The Oregon State University Sesquicentennial Oral History Project

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Bob and Kaety Jacobson Oral History Interview

Life history interview conducted by Mike Dicianna.

January 20, 2015


Robert Warren Jacobson was born in 1939 in North Bend, Oregon. Involved in 4-H, Jacobson also spent much of his recreational time as a boy hunting, fishing, and driving buggies on Oregon's coastal sand dunes. Jacobson grew up in North Bend and graduated from high school in 1958.

That fall, Jacobson enrolled at Oregon State College, attending school on a basketball scholarship. Originally a Forest Engineering major, Jacobson switched majors a few times during college, ultimately deciding on Business and Technology. Jacobson was also a regular in the Beaver basketball line-up despite having cut off three of his fingers in a plywood mill accident during the summer of 1961. Complications related to that injury led to his remaining at OSC for a fifth year where, his basketball eligibility exhausted, he participated on the college rally squad. Jacobson completed his coursework in spring 1963, earning a bachelor's degree in Business and Technology with a minor in Fisheries. He stayed at OSU for three more years, during which time he pursued a master's degree in Fisheries. He exited school in spring 1966 having not yet earned his graduate degree.

Jacobson's first job out of Oregon State was with the Oregon Fish Commission, where he worked for a year and a half. Then, in June 1967, Jacobson accepted a job offer to conduct Extension work on the Oregon coast. In so doing, Jacobson became the first Marine Extension Agent in U.S. history. Originally created as a product of the U.S. Technical Services Act, Jacobson's position was transferred to Oregon Sea Grant when that program came into operation in 1971.

As Marine Extension Agent for the entire Oregon coast, Jacobson wore many hats. A representative of the commercial fishing industry within the political realm, Jacobson also worked with all manner of fishing and seafood processing interests to identify areas of need and to create programs that could boost the industry. As an outgrowth of this, from 1987 to 1995, he served as a commissioner on the Oregon Fish and Wildlife Commission. Jacobson likewise developed a personal interest in commercial fishing early on in his Extension career, eventually taking up to five months per year as leave without pay so that he could fish commercially in Alaska.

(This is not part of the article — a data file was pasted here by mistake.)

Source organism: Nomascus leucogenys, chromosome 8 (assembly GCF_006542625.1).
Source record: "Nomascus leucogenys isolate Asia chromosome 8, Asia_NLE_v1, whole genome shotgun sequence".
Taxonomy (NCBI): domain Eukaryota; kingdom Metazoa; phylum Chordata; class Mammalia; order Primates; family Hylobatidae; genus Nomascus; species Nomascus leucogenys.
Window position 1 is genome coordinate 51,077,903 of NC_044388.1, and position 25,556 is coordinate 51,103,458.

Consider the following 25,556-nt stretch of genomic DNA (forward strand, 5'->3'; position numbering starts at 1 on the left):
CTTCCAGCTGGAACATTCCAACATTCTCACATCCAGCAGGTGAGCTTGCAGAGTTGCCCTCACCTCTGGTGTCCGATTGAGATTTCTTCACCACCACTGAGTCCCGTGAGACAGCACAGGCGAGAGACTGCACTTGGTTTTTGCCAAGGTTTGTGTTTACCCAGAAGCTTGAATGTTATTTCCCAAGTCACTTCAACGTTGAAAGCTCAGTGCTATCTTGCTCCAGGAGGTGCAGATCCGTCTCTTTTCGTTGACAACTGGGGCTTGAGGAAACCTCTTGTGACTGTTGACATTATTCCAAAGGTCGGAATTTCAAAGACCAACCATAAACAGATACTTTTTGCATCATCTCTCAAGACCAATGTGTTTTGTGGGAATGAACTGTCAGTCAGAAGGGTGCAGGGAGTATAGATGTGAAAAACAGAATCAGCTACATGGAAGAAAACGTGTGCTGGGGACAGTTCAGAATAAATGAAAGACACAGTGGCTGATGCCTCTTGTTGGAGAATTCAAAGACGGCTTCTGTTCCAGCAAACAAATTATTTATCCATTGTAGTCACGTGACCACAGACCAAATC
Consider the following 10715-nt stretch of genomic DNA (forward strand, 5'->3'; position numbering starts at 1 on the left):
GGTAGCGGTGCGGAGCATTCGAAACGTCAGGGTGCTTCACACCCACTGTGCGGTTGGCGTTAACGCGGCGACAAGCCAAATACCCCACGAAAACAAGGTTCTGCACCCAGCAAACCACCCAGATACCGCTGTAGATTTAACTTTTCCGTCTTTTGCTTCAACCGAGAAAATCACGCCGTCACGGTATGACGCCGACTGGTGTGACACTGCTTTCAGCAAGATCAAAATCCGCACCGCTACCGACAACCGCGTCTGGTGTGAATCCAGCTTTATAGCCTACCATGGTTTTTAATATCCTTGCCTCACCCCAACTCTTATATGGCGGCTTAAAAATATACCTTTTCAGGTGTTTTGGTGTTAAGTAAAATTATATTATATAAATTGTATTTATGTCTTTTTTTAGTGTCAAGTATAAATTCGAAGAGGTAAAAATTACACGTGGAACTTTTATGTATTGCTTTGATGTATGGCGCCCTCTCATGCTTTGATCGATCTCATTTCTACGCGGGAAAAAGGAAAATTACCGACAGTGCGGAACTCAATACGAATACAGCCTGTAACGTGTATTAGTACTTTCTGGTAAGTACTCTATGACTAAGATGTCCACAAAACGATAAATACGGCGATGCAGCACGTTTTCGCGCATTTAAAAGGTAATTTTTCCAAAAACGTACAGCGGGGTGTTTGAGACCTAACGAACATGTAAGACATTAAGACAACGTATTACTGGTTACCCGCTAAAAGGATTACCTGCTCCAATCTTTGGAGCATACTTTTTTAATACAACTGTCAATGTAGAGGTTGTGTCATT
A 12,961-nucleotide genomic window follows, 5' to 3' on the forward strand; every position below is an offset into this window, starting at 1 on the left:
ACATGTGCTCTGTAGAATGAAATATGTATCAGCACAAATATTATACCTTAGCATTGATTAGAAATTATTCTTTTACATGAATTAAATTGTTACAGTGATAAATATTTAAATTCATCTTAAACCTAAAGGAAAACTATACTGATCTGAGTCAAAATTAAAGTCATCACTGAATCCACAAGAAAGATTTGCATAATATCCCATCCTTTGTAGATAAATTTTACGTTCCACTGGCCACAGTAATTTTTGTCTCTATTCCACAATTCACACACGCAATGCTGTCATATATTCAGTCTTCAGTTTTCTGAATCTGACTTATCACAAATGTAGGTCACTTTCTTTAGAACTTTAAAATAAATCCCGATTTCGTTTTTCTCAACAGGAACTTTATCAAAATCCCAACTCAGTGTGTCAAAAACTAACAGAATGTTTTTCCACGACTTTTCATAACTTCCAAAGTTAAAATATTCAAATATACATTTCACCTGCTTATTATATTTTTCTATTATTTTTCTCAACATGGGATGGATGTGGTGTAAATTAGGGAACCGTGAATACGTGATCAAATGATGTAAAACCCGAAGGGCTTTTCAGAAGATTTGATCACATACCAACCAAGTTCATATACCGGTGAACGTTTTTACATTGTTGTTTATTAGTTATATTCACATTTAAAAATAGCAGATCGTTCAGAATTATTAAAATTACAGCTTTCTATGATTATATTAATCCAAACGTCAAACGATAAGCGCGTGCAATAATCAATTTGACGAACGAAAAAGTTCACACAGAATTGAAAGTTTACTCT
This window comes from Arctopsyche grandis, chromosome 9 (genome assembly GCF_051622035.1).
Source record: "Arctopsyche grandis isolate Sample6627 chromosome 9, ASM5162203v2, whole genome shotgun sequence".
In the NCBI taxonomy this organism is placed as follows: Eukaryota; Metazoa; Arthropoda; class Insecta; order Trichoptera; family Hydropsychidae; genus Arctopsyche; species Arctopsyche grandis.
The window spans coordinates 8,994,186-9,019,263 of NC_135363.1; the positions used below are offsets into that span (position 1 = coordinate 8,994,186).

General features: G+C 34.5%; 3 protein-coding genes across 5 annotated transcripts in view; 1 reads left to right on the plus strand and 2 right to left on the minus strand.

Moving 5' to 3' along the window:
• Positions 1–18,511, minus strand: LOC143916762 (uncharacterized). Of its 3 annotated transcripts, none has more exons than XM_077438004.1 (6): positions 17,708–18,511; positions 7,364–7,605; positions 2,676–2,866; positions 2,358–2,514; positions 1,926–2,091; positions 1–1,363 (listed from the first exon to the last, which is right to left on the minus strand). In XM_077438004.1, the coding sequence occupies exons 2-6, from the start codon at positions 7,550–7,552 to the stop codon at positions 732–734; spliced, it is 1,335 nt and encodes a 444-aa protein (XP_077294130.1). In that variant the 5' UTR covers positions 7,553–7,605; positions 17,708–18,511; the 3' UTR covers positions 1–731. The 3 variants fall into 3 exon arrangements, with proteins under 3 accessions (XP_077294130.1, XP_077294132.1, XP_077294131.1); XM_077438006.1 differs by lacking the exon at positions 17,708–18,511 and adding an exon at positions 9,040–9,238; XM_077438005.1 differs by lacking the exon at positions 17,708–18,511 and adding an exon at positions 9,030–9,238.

Jacobson retired from OSU in 1995, at which point he became heavily involved in volunteer and philanthropic activities supporting his home community of Newport. A recipient of the town's Distinguished Service Award in 1970, Jacobson was honored again in 2014, this time as an Oregon Coast Council for the Arts Community Legend.

Kaety Rebecca Jacobson, one of the Bob's three daughters, was born in Lincoln City, Oregon in 1981. Growing up in Newport, Kaety was heavily involved with and influenced by her father's fishing and Extension activities. She began attending Oregon State University in fall 1999, majoring in Natural Resources, an interdisciplinary program which included coursework in areas ranging from fisheries to rangeland resources to forestry. A Corvallis resident for her first two years of college, Kaety moved back to Newport after her sophomore year and completed her curriculum primarily through online distance education classes

During her time as a student, Jacobson worked at the Hatfield Marine Science Center, running the visitor center. She also worked as a naturalist guide at Marine Discovery Tours in Newport. Both of these jobs influenced her desire to pursue marine education as a career. After graduating from OSU in 2003, Jacobson found employment with the Oregon Department of Fisheries and Wildlife. In 2005, her father's former position with the Marine Extension Service came open. Kaety Jacobson applied and was hired, two years after finishing her bachelor’s degree at Oregon State. She gave birth to her first child not long afterward.

As with her father before her, Kaety Jacobson has been involved in a number of different activities as Marine Extension Agent, including the production of multiple YouTube videos focusing on different topics in marine education. Jacobson has also been central to conversations and planning surrounding the development of renewable energy sources on the Oregon coast.

Today, Jacobson spends much of her time coordinating programming with the fishing industry, the coastal community, and different entities within Oregon State University, including the Hatfield Marine Science Center. Her work addresses numerous issues of importance to coastal communities, such as collaborative fisheries research, ocean energy, fisheries education, and at-sea safety. She also serves as the county leader for the OSU Lincoln County Extension Office in Newport.